In addition, choosing family first means that you have the opportunity to model something completely different to adults as well.  You can’t imagine how many looks I get from other parents or teachers when I pick up my children from school sometimes who must be wondering, “Why is he picking up his child?  Doesn’t he work?”  I have actually been asked numerous times, “I’ve seen you outside your house with the girls or up at the school helping in classrooms.  What do you do for a living?”  People can’t believe that I have the flexibility in my schedule to spend time with my children.  Furthermore, they cannot believe that I am not using that flexibility to get out on the golf course more often and have some “guy” time (although, sometimes I wish I was).  What I am modeling to other people and parents is that my family matters to me and I care about what my children are doing.  Now, I am not trying to pump myself up as I see other people and ministers model this much more successfully than I do.  But, in this age of workaholism, it is a refreshing and helpful for parents and others to see that you actually care about your family.

How #3: It affects your Planning

If you have a spouse and children, you have probably experienced this before.  You have this great youth group night planned with an awesome mixer and you have a great talk prepared.  It is one of those nights you are truly pumped for as it seems like everything is lining up just right.  Then, the day comes and your spouse or one of your children get sick – not just cold sick, something like the flu or strep throat.  What do you do?  You need to attend to them and help out, especially if your spouse is sick, but you also your have a youth function to attend to.  Don’t these situations always tend to pop up at some of the worst times?  It is almost like there is someone/thing out there who is trying to destroy families and ministries.  Who could that be?  Regardless, every sickness or unexpected event that comes up are not the same.  There are varying degrees.  But, what do you do when your family and ministry lives intersect and both need you?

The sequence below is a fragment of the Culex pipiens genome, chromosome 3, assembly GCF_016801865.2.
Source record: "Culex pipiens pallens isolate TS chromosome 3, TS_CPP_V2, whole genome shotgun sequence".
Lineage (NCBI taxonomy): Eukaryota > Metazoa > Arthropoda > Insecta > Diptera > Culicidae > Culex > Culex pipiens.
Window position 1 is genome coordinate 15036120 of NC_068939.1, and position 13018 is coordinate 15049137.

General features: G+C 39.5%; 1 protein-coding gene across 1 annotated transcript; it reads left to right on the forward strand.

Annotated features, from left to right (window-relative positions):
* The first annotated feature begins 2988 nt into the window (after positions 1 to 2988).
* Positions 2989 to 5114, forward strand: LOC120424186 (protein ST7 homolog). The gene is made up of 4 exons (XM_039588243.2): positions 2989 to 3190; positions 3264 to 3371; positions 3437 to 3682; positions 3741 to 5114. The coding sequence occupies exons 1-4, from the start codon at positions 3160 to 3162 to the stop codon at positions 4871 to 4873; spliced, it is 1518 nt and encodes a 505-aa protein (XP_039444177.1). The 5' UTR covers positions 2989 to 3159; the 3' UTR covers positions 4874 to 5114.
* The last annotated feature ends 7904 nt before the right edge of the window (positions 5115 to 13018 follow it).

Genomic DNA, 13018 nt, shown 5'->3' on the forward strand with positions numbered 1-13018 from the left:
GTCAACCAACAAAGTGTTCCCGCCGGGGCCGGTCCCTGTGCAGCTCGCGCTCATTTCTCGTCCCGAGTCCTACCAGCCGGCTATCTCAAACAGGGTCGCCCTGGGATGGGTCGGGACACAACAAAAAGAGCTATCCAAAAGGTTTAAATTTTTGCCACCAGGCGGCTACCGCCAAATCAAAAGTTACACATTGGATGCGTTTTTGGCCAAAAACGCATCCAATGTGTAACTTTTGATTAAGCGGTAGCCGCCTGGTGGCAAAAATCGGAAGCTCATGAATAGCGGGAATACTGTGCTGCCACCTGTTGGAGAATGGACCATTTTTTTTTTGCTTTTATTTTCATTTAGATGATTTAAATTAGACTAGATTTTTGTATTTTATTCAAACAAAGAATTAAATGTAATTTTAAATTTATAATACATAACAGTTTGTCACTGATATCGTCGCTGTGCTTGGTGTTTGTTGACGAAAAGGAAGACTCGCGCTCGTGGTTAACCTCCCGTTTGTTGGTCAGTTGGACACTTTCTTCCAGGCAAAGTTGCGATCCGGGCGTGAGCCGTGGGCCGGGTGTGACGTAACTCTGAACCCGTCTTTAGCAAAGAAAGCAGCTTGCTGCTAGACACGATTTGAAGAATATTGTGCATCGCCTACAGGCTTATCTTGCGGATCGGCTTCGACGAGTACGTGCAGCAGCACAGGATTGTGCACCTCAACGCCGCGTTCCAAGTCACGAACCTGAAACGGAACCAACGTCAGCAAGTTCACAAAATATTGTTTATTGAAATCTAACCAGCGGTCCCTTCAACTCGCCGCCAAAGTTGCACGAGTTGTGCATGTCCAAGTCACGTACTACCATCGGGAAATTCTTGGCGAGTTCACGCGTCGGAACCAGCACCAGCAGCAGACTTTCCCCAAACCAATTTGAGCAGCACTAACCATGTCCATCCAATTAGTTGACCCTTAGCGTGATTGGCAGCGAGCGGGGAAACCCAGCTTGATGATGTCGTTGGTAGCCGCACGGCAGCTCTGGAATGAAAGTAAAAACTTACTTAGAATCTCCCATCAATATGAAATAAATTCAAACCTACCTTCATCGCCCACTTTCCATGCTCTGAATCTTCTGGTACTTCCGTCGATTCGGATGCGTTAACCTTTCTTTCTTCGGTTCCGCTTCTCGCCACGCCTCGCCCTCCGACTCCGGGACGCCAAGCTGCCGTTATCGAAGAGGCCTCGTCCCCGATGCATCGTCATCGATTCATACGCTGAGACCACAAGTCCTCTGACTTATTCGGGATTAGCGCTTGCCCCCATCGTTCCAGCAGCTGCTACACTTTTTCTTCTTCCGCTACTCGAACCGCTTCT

In ministry, it is always good to plan out weeks, months and even semesters ahead of time.  But, just as important as planning ahead, it is always a great idea to have a back-up plan. Even without a family, you should have a back-up plan for your events in case something happens to you or someone else serving in an upfront role.  A back-up plan involves delegation and preparation.

  1. Delegation: As Head Youth Leaders, you never want the program to rest solely on your shoulders.  You always want to include other leaders and the students as well.  It gives them ownership and helps them feel that they are apart of things, rather than just spectators to your show.  So make sure, that every youth function is not just contingent on your running the game, mixer, announcements and talk.  Delegate to others so that they will feel like they are contributing.
  2. Preparation: An older, much wiser Youth Minister once challenged me to be prepared for last minute changes by having all my leaders prepare a talk that they would know by heart and ready to give at any moment.  By having your leaders ready with a talk, if any unexpected thing happens to you or whoever is giving the message that day, you have any number of people who can step up and share a great message to the youth.  In addition, be prepared by having your leaders know exactly what is happening week to week.  The more they know exactly what is happening week to week, the better they will be able to contribute if something unexpected comes up.